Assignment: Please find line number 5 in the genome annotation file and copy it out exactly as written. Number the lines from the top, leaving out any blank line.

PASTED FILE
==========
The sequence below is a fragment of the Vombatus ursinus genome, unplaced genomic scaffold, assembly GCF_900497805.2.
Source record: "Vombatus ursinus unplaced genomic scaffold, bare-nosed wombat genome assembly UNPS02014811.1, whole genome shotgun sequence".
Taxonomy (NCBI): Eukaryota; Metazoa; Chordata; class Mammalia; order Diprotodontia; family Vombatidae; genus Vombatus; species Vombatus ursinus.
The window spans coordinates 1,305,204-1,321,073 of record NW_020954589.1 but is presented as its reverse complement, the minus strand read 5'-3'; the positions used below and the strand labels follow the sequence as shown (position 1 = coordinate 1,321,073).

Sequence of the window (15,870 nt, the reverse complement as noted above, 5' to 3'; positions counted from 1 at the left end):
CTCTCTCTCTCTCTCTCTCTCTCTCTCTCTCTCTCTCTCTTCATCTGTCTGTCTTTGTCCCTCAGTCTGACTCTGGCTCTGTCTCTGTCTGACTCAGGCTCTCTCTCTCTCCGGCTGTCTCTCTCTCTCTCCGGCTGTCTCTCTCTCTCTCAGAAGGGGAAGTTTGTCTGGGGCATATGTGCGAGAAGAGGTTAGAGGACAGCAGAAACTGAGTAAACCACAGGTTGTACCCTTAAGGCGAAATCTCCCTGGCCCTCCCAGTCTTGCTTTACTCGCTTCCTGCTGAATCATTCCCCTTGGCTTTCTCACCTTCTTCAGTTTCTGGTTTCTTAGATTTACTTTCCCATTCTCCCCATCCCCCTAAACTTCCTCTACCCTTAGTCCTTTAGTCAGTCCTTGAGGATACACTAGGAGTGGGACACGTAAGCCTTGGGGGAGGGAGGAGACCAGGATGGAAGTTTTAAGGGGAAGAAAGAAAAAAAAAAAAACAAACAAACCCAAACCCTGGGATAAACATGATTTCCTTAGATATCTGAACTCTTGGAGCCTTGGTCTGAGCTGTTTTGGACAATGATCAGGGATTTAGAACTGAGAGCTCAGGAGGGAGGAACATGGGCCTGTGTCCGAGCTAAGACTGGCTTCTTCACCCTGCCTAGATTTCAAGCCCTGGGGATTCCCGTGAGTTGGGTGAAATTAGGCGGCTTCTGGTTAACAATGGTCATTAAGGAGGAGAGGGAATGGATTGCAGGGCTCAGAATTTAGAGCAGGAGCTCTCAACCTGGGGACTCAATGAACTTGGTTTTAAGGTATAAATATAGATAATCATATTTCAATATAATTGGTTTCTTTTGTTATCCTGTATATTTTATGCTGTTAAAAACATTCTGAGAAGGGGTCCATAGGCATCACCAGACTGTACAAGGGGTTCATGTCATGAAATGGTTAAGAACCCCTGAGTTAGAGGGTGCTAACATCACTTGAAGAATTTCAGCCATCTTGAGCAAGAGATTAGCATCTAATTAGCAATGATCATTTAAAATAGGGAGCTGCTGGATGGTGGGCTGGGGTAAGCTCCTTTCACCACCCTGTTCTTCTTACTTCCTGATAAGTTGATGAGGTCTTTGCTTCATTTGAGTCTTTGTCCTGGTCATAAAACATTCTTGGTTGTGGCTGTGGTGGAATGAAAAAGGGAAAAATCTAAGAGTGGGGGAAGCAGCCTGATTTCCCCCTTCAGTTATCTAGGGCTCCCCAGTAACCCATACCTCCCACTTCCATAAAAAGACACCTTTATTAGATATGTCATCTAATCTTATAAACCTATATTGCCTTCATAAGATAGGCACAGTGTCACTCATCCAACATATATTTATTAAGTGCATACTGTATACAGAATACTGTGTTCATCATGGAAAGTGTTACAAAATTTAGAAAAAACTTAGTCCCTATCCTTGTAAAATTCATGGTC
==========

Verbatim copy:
Sequence of the window (15,870 nt, the reverse complement as noted above, 5' to 3'; positions counted from 1 at the left end):